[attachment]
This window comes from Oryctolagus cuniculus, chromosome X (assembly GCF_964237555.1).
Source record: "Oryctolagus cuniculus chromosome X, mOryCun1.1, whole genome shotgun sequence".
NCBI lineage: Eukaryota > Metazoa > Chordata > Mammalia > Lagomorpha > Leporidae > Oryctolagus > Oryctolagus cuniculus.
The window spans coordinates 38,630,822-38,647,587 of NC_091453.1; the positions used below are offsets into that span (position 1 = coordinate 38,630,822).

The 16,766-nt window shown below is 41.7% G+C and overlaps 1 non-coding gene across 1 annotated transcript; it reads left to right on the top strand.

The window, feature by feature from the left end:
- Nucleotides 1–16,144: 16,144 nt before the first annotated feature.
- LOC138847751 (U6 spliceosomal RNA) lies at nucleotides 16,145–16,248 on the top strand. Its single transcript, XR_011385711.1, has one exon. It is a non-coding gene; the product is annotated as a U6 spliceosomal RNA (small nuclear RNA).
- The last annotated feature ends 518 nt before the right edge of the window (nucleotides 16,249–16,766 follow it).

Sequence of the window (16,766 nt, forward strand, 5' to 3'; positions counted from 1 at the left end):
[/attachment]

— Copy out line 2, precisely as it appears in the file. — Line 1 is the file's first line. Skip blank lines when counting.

Source record: "Oryctolagus cuniculus chromosome X, mOryCun1.1, whole genome shotgun sequence".